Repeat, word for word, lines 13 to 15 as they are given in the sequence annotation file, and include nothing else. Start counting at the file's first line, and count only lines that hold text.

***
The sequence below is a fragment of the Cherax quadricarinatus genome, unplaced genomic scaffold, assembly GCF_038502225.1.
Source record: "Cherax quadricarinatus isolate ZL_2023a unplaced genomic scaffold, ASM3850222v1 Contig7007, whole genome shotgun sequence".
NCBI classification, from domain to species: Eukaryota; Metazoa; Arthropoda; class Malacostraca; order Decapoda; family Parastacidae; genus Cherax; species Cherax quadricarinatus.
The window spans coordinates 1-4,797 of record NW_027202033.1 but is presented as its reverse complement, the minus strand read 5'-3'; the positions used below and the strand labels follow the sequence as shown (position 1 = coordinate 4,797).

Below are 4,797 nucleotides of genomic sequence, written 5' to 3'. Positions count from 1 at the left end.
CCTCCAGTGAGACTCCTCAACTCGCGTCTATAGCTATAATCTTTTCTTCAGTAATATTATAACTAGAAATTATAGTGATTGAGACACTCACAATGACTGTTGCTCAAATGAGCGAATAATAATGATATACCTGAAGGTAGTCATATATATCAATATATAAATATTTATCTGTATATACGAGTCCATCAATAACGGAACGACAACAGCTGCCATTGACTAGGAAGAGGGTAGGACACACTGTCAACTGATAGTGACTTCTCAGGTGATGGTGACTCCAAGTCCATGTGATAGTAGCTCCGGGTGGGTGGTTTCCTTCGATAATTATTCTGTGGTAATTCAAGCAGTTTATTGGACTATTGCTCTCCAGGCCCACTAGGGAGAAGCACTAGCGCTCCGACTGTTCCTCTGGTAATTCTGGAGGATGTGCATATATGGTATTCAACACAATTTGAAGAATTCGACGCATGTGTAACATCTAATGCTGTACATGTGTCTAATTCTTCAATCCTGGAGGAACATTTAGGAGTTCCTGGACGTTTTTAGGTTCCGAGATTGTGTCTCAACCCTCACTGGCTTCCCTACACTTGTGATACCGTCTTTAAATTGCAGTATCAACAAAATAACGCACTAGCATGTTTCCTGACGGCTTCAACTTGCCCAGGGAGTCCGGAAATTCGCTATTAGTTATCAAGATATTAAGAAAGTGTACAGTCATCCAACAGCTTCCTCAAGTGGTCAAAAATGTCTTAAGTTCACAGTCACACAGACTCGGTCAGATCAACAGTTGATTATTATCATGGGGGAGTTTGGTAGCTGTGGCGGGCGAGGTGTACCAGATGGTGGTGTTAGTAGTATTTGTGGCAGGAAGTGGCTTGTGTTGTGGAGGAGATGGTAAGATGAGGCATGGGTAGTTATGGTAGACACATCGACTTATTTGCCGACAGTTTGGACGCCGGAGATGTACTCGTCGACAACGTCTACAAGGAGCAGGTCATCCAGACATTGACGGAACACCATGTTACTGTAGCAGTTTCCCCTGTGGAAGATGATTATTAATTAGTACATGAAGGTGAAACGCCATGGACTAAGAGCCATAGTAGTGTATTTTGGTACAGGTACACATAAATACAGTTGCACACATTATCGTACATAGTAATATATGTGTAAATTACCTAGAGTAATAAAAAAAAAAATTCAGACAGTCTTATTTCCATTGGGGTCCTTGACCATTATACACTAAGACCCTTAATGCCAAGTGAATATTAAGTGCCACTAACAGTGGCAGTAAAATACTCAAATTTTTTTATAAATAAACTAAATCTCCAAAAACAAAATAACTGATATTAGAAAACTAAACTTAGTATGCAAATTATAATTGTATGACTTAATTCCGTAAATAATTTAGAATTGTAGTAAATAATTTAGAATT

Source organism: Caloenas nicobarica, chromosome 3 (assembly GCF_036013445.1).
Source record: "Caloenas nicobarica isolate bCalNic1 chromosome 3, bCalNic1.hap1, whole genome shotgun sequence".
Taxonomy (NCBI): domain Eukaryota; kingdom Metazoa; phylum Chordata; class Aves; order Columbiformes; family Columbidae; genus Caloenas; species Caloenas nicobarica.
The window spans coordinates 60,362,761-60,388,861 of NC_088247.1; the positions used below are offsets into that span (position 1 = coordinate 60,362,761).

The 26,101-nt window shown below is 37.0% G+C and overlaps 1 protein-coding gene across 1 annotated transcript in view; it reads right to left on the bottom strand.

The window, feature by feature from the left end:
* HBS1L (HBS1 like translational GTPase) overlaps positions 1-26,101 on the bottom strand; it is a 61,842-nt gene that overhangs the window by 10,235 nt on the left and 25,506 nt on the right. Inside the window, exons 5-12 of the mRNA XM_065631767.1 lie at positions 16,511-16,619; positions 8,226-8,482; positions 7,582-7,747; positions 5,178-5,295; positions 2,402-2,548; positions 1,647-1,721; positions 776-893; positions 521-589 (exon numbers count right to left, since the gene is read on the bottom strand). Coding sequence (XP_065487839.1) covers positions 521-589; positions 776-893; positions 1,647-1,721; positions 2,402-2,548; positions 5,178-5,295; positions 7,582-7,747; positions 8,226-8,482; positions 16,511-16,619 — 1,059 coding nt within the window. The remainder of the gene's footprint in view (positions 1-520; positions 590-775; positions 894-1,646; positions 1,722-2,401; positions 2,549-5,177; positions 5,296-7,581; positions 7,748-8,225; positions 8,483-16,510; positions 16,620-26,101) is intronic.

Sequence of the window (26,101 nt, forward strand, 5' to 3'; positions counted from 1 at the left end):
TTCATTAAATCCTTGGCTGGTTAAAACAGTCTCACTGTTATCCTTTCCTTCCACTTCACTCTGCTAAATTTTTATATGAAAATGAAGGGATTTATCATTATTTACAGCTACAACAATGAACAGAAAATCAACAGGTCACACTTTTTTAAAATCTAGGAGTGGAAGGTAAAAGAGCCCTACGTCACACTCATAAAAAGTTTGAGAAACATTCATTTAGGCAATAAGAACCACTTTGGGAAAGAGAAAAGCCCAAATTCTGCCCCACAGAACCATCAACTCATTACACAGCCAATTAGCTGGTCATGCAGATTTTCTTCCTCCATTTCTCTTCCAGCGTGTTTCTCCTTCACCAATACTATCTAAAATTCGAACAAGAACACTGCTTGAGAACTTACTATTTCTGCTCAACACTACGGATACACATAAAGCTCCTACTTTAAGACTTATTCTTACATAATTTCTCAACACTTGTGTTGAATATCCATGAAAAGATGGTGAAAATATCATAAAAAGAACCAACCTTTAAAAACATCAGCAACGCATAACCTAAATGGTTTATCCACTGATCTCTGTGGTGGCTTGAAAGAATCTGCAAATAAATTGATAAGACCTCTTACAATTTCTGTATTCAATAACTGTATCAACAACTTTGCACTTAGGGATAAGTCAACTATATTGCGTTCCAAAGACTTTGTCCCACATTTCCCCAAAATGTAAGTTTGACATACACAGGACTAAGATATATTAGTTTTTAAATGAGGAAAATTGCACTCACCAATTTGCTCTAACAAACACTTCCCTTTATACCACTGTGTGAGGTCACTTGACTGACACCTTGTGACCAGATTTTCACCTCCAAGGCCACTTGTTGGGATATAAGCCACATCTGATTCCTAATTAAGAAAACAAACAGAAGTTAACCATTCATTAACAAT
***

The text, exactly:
* HBS1L (HBS1 like translational GTPase) overlaps positions 1-26,101 on the bottom strand; it is a 61,842-nt gene that overhangs the window by 10,235 nt on the left and 25,506 nt on the right. Inside the window, exons 5-12 of the mRNA XM_065631767.1 lie at positions 16,511-16,619; positions 8,226-8,482; positions 7,582-7,747; positions 5,178-5,295; positions 2,402-2,548; positions 1,647-1,721; positions 776-893; positions 521-589 (exon numbers count right to left, since the gene is read on the bottom strand). Coding sequence (XP_065487839.1) covers positions 521-589; positions 776-893; positions 1,647-1,721; positions 2,402-2,548; positions 5,178-5,295; positions 7,582-7,747; positions 8,226-8,482; positions 16,511-16,619 — 1,059 coding nt within the window. The remainder of the gene's footprint in view (positions 1-520; positions 590-775; positions 894-1,646; positions 1,722-2,401; positions 2,549-5,177; positions 5,296-7,581; positions 7,748-8,225; positions 8,483-16,510; positions 16,620-26,101) is intronic.

Sequence of the window (26,101 nt, forward strand, 5' to 3'; positions counted from 1 at the left end):
TTCATTAAATCCTTGGCTGGTTAAAACAGTCTCACTGTTATCCTTTCCTTCCACTTCACTCTGCTAAATTTTTATATGAAAATGAAGGGATTTATCATTATTTACAGCTACAACAATGAACAGAAAATCAACAGGTCACACTTTTTTAAAATCTAGGAGTGGAAGGTAAAAGAGCCCTACGTCACACTCATAAAAAGTTTGAGAAACATTCATTTAGGCAATAAGAACCACTTTGGGAAAGAGAAAAGCCCAAATTCTGCCCCACAGAACCATCAACTCATTACACAGCCAATTAGCTGGTCATGCAGATTTTCTTCCTCCATTTCTCTTCCAGCGTGTTTCTCCTTCACCAATACTATCTAAAATTCGAACAAGAACACTGCTTGAGAACTTACTATTTCTGCTCAACACTACGGATACACATAAAGCTCCTACTTTAAGACTTATTCTTACATAATTTCTCAACACTTGTGTTGAATATCCATGAAAAGATGGTGAAAATATCATAAAAAGAACCAACCTTTAAAAACATCAGCAACGCATAACCTAAATGGTTTATCCACTGATCTCTGTGGTGGCTTGAAAGAATCTGCAAATAAATTGATAAGACCTCTTACAATTTCTGTATTCAATAACTGTATCAACAACTTTGCACTTAGGGATAAGTCAACTATATTGCGTTCCAAAGACTTTGTCCCACATTTCCCCAAAATGTAAGTTTGACATACACAGGACTAAGATATATTAGTTTTTAAATGAGGAAAATTGCACTCACCAATTTGCTCTAACAAACACTTCCCTTTATACCACTGTGTGAGGTCACTTGACTGACACCTTGTGACCAGATTTTCACCTCCAAGGCCACTTGTTGGGATATAAGCCACATCTGATTCCTAATTAAGAAAACAAACAGAAGTTAACCATTCATTAACAAT